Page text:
SEP versus an Independent 401(k):
Building a Retirement Plan for the Self-Employed Nurse Anesthetists
As a CRNA, you’ve invested in yourself to build a thriving and valuable career. For those who work as a contractor, you’ve taken on the challenge (and joy) of building a business that gives you added freedom and flexibility.
As much as you might relish this independence, contract CRNAs have a higher level of personal responsibility when it comes to career management and retirement planning. For self-employed workers, retirement savings plans require special attention.
In the US, there are many retirement options, and they all have significant amounts of fine print. It takes time and know-how to identify which plan will work best for you properly, and that’s an especially difficult challenge for a busy CRNA.
You are a professional nurse, but financial planning is a whole other job. How can you be expected to do both effectively?
The truth is, you don’t have to. A financial advisor who understands the ins and outs of your profession can give you specific and informed advice on your retirement savings option. When you work with an advisor, you will get the strategy to create savings and protect your assets, so you can enjoy a retirement that you’ve worked so hard to earn.
A crucial part of that strategy is knowing what retirement saving options exist for independent contractors. Understanding their general function will help you weigh their advantages and disadvantages, allowing them to make an informed choice.
In general, self-employed individuals with few or no employees have two main retirement savings options: The SEP-IRA and the Independent 401(k). Each option comes with certain benefits and some drawbacks. It’s vital that you understand the value of each saving option within the context of your professional circumstances as a CRNA.
The Simplified Employee Pension (SEP) IRA is a retirement account that functions much like a traditional IRA. Contributions are tax-deductible, and investments grow tax-deferred until liquidated at retirement.
As a CRNA, you are likely the sole-proprietor of your business. Within this context, there are limits to your SEP contribution at less than 20% of net Schedule C (net earnings less ½ FICA), which translates to $56,000. This contribution is tax-deductible and grows tax-free, but will be taxed on distributions when you retire.
A SEP does not allow you to increase your contribution after the age of 50. As a CRNA whose wage is likely to be at its highest during this period, this stipulation could be quite limiting when it comes to maximizing the growth of your retirement savings. That said, you need to weigh the pros and cons of this option alongside your career trajectory and retirement goals.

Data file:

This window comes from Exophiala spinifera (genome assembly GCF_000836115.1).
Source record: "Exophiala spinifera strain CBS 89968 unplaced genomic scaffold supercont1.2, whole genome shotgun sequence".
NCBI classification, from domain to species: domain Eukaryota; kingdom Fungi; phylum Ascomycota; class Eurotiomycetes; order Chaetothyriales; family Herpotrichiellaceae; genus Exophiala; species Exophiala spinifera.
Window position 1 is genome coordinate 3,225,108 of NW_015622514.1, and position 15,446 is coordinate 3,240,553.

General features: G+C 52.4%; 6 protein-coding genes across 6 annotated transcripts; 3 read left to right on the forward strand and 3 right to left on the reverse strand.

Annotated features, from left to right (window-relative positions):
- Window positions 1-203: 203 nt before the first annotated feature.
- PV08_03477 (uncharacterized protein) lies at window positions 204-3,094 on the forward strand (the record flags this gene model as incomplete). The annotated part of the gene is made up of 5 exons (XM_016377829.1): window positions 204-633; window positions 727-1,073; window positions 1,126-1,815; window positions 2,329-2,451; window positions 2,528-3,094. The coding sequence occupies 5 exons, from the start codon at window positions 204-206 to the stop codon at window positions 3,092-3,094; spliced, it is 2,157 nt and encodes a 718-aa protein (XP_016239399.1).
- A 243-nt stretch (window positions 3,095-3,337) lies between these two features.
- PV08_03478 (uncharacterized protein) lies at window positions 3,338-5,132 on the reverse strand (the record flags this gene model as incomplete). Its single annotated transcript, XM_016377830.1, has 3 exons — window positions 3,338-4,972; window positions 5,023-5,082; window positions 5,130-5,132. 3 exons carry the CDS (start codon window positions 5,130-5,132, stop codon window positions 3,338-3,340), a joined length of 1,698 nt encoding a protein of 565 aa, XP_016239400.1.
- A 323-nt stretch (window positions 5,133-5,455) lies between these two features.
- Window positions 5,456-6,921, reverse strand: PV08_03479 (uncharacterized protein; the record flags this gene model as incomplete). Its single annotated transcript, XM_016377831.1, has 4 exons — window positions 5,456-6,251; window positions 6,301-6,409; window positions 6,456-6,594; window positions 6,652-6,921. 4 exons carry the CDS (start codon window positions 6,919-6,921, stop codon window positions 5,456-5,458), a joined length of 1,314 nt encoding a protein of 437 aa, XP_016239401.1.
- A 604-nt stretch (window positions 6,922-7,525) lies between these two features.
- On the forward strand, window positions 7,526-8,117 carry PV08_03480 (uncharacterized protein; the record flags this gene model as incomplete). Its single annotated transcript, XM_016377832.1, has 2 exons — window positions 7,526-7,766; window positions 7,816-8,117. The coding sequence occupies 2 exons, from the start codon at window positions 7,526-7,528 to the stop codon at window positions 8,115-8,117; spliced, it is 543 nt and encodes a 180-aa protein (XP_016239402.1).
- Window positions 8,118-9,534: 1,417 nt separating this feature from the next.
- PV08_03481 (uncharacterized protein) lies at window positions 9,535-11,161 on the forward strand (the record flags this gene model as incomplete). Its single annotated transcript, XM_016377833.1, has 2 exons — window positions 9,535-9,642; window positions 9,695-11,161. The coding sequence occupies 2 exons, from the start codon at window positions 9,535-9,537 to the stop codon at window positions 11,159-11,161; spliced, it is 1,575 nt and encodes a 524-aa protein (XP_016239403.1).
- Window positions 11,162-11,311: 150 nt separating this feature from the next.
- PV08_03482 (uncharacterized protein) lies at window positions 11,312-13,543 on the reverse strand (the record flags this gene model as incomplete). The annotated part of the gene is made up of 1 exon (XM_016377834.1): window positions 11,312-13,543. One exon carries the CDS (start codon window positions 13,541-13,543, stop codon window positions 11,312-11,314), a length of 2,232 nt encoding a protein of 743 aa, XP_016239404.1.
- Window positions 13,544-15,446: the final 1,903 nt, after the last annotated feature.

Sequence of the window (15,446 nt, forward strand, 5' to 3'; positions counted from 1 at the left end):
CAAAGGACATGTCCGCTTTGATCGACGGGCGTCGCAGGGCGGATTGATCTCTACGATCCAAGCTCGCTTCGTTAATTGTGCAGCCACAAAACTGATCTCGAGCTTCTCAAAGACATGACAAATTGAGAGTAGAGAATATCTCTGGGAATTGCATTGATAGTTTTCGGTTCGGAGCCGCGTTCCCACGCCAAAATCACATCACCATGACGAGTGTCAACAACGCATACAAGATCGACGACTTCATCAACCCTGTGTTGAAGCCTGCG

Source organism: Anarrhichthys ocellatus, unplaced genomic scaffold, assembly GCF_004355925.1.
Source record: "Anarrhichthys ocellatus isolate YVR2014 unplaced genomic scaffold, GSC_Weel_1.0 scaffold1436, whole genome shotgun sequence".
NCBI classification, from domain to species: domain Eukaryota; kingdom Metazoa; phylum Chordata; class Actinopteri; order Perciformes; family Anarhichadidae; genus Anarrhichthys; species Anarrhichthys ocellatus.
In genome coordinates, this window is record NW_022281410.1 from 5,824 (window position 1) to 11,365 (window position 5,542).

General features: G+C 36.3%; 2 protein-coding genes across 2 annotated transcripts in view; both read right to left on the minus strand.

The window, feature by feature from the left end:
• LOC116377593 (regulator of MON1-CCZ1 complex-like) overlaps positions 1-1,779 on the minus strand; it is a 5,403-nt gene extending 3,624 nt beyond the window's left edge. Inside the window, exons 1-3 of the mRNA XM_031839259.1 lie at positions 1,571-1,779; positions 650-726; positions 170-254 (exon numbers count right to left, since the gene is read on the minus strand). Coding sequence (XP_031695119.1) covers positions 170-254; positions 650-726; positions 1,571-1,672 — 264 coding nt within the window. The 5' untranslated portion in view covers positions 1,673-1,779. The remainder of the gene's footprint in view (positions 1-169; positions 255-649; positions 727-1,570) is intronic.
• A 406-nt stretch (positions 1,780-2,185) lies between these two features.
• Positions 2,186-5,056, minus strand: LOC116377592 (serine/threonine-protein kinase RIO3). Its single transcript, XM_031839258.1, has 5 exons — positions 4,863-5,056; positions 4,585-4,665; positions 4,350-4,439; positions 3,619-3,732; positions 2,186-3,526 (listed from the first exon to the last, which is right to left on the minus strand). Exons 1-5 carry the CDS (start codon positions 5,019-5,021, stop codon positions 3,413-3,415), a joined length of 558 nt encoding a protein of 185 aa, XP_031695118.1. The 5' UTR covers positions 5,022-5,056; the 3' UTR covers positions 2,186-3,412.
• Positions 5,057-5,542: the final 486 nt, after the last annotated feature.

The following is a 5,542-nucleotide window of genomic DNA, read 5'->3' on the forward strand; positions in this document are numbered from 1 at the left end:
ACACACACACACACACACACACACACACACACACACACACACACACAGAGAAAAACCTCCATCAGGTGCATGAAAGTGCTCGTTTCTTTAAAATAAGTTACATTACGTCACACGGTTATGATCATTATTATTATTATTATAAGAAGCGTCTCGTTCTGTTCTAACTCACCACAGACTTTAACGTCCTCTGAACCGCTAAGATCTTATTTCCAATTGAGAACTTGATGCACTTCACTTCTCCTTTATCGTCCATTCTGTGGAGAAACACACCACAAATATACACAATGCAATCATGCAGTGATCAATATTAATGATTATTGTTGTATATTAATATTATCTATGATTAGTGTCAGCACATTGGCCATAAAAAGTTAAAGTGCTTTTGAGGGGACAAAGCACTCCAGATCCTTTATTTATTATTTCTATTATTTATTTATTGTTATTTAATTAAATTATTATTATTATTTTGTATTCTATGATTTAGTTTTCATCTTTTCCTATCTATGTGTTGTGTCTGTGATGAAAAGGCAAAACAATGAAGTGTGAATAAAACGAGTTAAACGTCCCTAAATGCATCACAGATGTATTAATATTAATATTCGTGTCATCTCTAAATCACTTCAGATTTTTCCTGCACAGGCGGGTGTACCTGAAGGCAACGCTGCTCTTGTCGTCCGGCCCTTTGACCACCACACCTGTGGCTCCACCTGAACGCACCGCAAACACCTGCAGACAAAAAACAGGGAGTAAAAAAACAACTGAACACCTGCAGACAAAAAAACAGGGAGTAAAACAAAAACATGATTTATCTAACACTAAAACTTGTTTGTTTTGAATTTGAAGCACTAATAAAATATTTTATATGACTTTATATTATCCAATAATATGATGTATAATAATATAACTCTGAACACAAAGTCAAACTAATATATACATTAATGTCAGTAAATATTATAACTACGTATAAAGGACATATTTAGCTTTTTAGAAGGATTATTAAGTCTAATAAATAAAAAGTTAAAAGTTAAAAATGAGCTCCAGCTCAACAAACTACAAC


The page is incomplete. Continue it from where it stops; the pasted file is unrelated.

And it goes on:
THE INDEPENDENT 401(k)
The second option for CRNA contractors is an Independent 401(k) (called a “Solo 401(k). For higher-earners, like Nurse Anesthetists, these plans offer different contribution options:
- Roth salary deferrals and After-tax contributions:
These two options do not reduce taxable income, but because you pay your taxes upfront these assets will be distributed tax-free upon retirement, which means that the money in your retirement savings is money that you keep and use during your retirement years,
- Pre-tax contributions and Employee Pre-Tax deferrals:
Functioning much like a tradition SEP, these contributions reduce taxable income but require you to pay taxes on any retirement savings upon their distribution. In other words, you aren’t going to pay taxes now. Instead, you’ll have to pay taxes on your savings during retirement.
The benefit of an after-tax contribution option is one of the many advantages of the 401(k) option. For high-earning nurse anesthetists, you can see the real value of this strategy once you hit age 50. Unlike the SEP, the 401(k) allows you to increase your salary deferral and catch up on contributions.
Again, given the career trajectory of CRNAs, whose wages are often at their peak in the last ten years of work, this plan provides excellent options and reliable tactics for building and protecting your retirement assets.
Here’s a breakdown of the contribution options of a 50-year-old person with an annual income of $100,000.
|Salary Deferrals||$19,000||Not Available|
|Catch-up contribution||$6,000||Not Available|
|Employer after-tax||$12,000||Not Available|
As you can see, for high-earning contractors, the 401(k) provides some very enticing advantages. A financial advisor who understands your profession will be able to map out how an SEP or independent 401(k) just like the chart above. Working with an experienced financial advisor will help you understand your savings option so you can achieve your retirement dreams.
As a CRNA contractor, you’ve created a career on your terms. You should be able to retire on your terms, as well.
Don’t let confusion get in the way of a great retirement plan.
To find out more book a consultation with a CRNA Financial and Retirement Advisor today.